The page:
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Comment: Beware of iframes (Score 1) 373

by kyoko21 (#46273891) Attached to: Report: Valve Anti-Cheat (VAC) Scans Your DNS History

I guess the next thing to do is to start making websites with hidden iframes that loads pages of "questionable" content so that it will posion your DNS history. You may not have actually seen the "questionable content" in question, but your browser certainly loaded the content which in technical terms would fall in-line with the profile of this "anti-cheating" system.

It's as if you are assumed guilty of any sex crime simply by walking through the red-light district.

Comment: The internet white noise generator (Score 2) 159

by kyoko21 (#45140309) Attached to: The NSA Is Collecting Lots of Spam

This is what I have been saying all along for the last 10 years. Fighting privacy by making yourself more private is not the solution. The current premise of all surveillance programs that are being operated today assumes that it is generated by a human being. The easiest way to counter this assumption we can go back to the Aesop's Fable "The boy who cried wolf".

What did the boy do? The boy cried wolf so many times that in the end when he told the truth, no one believed him. If that boy was alive today and wanted personal privacy, he would be crying wolf all the time. How would that work?

Automate the process and make it easy that everyone else can do it, too. If everyone cried wolf, who would you believe? We change the assumption and accept the fact that surveillance isn't going away. However, by burying the would-be listener with unlimited content and for someone/something to groom through all that data to figure out what is relevant, what is the truth and un-truth, it is a daunting task and it opens a new set of problems. How can you assess the threat if everyone was saying the same thing all the time, became friends with everyone else? Do you really know that person? Or is everyone really friends with Timothy McVeigh because he is such a cool guy until he pull that crazy stunt in OKC in 1995. What if sleeper cells weren't so sleepy but were outright public being a sleeper cell?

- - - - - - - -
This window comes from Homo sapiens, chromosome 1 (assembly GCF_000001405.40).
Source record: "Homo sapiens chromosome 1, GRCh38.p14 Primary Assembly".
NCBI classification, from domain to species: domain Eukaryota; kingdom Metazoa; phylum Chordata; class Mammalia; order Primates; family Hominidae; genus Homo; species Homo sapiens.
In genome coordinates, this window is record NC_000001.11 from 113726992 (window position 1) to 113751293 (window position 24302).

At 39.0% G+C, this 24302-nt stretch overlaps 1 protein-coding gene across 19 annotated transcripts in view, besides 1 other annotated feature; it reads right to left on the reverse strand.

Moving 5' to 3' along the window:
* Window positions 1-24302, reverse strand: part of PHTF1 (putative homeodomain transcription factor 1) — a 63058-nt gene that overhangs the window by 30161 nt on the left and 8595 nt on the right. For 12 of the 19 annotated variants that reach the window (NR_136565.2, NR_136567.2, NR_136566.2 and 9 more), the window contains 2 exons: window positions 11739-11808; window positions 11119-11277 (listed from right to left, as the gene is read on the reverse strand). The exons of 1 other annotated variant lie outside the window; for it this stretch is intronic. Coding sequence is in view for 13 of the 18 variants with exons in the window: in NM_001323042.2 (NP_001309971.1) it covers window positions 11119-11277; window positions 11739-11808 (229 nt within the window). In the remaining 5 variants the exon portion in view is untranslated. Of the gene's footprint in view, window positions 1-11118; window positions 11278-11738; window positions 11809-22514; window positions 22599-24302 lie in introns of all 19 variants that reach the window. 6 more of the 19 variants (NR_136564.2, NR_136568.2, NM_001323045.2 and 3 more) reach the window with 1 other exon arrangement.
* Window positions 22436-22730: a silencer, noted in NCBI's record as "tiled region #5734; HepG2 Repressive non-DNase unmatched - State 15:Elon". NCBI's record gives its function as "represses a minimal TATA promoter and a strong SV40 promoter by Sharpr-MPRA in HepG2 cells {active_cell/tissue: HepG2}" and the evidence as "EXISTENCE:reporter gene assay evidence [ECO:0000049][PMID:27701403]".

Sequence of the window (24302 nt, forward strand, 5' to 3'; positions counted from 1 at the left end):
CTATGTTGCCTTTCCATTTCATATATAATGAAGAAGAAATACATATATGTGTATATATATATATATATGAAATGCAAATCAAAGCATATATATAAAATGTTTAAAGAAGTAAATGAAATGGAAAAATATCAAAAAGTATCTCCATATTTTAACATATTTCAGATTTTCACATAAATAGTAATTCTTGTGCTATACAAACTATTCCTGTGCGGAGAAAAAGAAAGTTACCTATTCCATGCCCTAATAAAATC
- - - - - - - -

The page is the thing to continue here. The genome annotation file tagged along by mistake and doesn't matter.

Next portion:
Comment: civil disobedience (Score 2, Interesting) 406

by kyoko21 (#27414885) Attached to: ACLU Wins, No Sexting Charges For NJ Teens

One way to make a point, why not just have all your friends sexting to each other, make a facebook page, make it a facebook group, twitter about it, chose a day, and everyone participate in an act of civil disobedience. What are they going to do? Prosecute every single teenager that has a cell phone? This forces the law to react because clearly the law has been applied incorrectly because someone decided that it was easier to punish the few but the will of the masses to demand common sense will prove just in the end.

So my question is, when is the National Sexting Day going to take place?

"Your stupidity, Allen, is simply not up to par." -- Dave Mack (mack@inco.UUCP) "Yours is." -- Allen Gwinn (allen@sulaco.sigma.com), in alt.flame

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